Thursday, February 28, 2008
On this day:

Should Alabama hold a constitutional convention? (Part 1)

That was the question debated by Madison County Commissioner Mo Brooks and Alabama Citizens for Contsitutional Reform co-chair Lenora Pate last night at the Episcopal Church of the Nativity here in Huntsville. Fellow Huntsville blogger Brian was there, and he has posted a good summary over at FlashPoint.

While Alabama's constitution has numerous flaws, I don't believe that it is so irreparably flawed as to warrant a constitutional convention.

The first thing to consider in any discussion of constitutional reform is that the Alabama constitution has almost 800 amendments, making it the longest written constitution in the world. It seems that amending the fundamental law of our state has become almost habitual. Without getting into the broader debate over whether the basic principles of the Alabama constitution are sound, there are three main reasons why this habit is a Bad Thing:
  1. Knowing what the fundamental law is is practically impossible, given the sheer number of amendments and their contradictions to each other and to the body of the Constitution;
  2. Knowing what the fundamental law will be in the future is unpredictable, given the state's propensity to change it on a whim; and
  3. When considering the relative value of all these amendments to the greater good - an average of almost 8 per year have been ratified over the past 107 years - it becomes difficult to separate the wheat from the chaff.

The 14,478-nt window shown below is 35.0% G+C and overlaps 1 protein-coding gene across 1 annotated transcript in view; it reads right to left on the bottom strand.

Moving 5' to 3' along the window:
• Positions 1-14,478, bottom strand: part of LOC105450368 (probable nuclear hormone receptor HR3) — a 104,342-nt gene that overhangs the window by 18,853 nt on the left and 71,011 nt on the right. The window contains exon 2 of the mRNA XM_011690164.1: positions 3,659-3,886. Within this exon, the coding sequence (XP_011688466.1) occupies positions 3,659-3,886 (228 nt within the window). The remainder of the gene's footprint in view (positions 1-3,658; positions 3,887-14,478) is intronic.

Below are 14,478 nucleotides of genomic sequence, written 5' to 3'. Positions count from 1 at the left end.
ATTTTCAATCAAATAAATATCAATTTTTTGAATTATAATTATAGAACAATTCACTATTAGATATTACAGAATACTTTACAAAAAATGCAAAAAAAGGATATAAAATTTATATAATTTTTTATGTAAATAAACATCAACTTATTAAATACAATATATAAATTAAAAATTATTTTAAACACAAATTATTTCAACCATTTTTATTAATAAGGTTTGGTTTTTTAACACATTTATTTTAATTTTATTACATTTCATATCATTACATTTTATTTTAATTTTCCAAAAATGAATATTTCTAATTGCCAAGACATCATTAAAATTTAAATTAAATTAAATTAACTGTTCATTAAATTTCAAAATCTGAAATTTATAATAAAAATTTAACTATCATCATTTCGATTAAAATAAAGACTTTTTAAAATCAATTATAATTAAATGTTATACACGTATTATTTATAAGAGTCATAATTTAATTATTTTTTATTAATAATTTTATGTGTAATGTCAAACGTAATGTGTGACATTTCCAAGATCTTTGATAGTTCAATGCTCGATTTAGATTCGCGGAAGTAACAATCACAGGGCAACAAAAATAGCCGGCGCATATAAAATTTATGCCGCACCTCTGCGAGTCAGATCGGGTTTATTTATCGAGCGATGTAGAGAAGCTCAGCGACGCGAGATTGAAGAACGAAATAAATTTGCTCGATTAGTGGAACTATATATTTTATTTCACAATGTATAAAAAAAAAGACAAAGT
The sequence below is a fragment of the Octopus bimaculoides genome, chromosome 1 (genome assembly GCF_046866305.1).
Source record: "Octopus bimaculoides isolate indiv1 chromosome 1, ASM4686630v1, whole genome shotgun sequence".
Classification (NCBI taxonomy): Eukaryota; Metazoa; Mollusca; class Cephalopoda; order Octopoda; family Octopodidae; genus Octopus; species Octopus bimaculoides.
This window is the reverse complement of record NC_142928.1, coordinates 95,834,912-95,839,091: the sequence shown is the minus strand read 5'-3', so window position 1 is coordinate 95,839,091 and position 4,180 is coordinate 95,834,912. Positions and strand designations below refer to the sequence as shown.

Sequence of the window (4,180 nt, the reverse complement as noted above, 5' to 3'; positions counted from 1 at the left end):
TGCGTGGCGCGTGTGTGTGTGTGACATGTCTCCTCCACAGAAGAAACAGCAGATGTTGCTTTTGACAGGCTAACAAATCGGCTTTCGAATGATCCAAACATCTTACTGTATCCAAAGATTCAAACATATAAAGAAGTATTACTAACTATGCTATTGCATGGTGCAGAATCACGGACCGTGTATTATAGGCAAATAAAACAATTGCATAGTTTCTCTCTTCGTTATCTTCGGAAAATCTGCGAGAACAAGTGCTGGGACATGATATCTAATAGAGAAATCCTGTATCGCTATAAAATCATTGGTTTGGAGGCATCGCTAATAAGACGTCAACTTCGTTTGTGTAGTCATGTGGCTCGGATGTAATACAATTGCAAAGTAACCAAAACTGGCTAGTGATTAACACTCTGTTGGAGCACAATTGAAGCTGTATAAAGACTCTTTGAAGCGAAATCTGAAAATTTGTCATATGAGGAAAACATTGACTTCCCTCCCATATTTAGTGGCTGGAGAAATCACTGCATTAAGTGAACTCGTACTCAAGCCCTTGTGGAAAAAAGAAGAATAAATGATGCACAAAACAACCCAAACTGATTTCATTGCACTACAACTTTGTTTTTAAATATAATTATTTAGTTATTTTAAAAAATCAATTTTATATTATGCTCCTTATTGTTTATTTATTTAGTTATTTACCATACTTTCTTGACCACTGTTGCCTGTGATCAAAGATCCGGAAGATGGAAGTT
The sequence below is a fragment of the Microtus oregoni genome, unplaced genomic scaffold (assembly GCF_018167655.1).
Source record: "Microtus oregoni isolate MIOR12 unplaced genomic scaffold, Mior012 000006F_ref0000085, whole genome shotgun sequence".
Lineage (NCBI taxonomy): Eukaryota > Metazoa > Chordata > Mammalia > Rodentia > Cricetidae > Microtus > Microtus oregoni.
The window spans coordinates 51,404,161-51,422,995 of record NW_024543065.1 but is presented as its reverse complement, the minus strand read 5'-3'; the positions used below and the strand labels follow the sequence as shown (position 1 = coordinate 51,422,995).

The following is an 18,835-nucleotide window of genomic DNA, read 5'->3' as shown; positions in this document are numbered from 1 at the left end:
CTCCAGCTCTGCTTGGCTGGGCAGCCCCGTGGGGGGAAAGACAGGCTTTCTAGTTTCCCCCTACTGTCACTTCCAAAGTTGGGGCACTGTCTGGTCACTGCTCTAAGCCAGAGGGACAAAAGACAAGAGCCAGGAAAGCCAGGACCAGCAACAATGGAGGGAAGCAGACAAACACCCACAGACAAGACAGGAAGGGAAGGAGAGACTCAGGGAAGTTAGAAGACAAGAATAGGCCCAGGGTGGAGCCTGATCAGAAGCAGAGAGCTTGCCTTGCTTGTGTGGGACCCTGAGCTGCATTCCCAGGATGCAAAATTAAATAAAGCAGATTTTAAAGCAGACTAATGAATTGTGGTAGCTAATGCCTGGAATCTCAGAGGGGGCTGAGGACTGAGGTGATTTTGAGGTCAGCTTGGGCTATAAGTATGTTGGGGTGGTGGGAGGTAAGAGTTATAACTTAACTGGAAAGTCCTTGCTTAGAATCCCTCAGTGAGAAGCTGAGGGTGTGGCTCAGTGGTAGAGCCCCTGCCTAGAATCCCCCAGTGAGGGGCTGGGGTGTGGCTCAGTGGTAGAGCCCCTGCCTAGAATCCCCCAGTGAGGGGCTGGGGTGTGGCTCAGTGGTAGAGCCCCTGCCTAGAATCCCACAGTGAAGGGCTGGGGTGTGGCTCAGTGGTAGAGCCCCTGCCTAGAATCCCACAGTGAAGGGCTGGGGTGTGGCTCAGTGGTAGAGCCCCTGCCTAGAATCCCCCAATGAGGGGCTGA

These three objections to the Alabama Constitution form the basis of a conservative argument in favor of reform. First, a body of law that is both unknowable and unpredictable inevitably breeds contempt among the people it governs. Secondly, when the fundamental law of the land is weighted down with provisions that are not essential to the system of government that it establishes, it can easily become a malleable plaything for whatever faction holds the reins of power at a given time.

As to what sort of reform is necessary or how such reforms might be effected, I'll have to save that for later posts. In the meantime, I'll leave you with a question and a comment:

Why has the Alabama Constitution been amended so often? Is it that it is too easily amended or that there are things inherent to its structure that make amendment necessary? Or is it a combination of both?

The defects I have mentioned suggest that there is a conservative case for constitutional reform, not for a constitutional revolution. Alabama's constitution places greater restraint on the powers of state government and its agents than any other state constitution in the Union. A constitutional convention, which would likely result in a complete overhaul of our system of government, is both unjustified and unjustifiable.